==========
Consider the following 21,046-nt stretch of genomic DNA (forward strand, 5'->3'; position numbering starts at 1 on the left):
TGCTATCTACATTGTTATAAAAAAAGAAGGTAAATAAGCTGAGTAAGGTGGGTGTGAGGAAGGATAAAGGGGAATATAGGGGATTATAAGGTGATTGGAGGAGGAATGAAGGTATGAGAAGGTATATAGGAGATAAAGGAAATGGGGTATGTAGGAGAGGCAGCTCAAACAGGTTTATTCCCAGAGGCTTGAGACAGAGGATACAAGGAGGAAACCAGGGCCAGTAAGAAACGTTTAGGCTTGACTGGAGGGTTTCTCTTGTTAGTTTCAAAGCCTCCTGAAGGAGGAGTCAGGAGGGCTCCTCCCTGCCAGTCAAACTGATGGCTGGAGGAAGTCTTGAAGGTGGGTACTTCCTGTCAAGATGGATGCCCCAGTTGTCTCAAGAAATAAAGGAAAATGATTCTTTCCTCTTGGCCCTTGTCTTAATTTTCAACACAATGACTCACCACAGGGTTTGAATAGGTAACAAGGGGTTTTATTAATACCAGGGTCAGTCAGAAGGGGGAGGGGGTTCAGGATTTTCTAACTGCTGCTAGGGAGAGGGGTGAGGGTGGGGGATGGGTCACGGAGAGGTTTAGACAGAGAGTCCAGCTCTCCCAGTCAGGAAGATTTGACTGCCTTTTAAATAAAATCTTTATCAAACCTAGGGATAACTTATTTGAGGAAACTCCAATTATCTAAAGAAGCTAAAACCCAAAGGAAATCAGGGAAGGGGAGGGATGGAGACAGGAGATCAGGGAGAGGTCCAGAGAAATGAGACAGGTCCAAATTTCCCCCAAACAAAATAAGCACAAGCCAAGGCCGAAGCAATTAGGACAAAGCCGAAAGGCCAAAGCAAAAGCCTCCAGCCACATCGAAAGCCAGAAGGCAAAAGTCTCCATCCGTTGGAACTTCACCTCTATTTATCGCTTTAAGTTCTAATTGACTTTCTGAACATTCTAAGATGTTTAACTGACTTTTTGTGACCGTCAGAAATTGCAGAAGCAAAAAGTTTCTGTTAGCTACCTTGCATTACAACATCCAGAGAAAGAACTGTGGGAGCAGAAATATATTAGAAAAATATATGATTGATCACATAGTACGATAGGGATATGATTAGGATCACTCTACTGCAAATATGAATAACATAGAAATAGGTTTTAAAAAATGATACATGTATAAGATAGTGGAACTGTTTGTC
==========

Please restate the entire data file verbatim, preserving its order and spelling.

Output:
Consider the following 21,046-nt stretch of genomic DNA (forward strand, 5'->3'; position numbering starts at 1 on the left):
TGCTATCTACATTGTTATAAAAAAAGAAGGTAAATAAGCTGAGTAAGGTGGGTGTGAGGAAGGATAAAGGGGAATATAGGGGATTATAAGGTGATTGGAGGAGGAATGAAGGTATGAGAAGGTATATAGGAGATAAAGGAAATGGGGTATGTAGGAGAGGCAGCTCAAACAGGTTTATTCCCAGAGGCTTGAGACAGAGGATACAAGGAGGAAACCAGGGCCAGTAAGAAACGTTTAGGCTTGACTGGAGGGTTTCTCTTGTTAGTTTCAAAGCCTCCTGAAGGAGGAGTCAGGAGGGCTCCTCCCTGCCAGTCAAACTGATGGCTGGAGGAAGTCTTGAAGGTGGGTACTTCCTGTCAAGATGGATGCCCCAGTTGTCTCAAGAAATAAAGGAAAATGATTCTTTCCTCTTGGCCCTTGTCTTAATTTTCAACACAATGACTCACCACAGGGTTTGAATAGGTAACAAGGGGTTTTATTAATACCAGGGTCAGTCAGAAGGGGGAGGGGGTTCAGGATTTTCTAACTGCTGCTAGGGAGAGGGGTGAGGGTGGGGGATGGGTCACGGAGAGGTTTAGACAGAGAGTCCAGCTCTCCCAGTCAGGAAGATTTGACTGCCTTTTAAATAAAATCTTTATCAAACCTAGGGATAACTTATTTGAGGAAACTCCAATTATCTAAAGAAGCTAAAACCCAAAGGAAATCAGGGAAGGGGAGGGATGGAGACAGGAGATCAGGGAGAGGTCCAGAGAAATGAGACAGGTCCAAATTTCCCCCAAACAAAATAAGCACAAGCCAAGGCCGAAGCAATTAGGACAAAGCCGAAAGGCCAAAGCAAAAGCCTCCAGCCACATCGAAAGCCAGAAGGCAAAAGTCTCCATCCGTTGGAACTTCACCTCTATTTATCGCTTTAAGTTCTAATTGACTTTCTGAACATTCTAAGATGTTTAACTGACTTTTTGTGACCGTCAGAAATTGCAGAAGCAAAAAGTTTCTGTTAGCTACCTTGCATTACAACATCCAGAGAAAGAACTGTGGGAGCAGAAATATATTAGAAAAATATATGATTGATCACATAGTACGATAGGGATATGATTAGGATCACTCTACTGCAAATATGAATAACATAGAAATAGGTTTTAAAAAATGATACATGTATAAGATAGTGGAACTGTTTGTC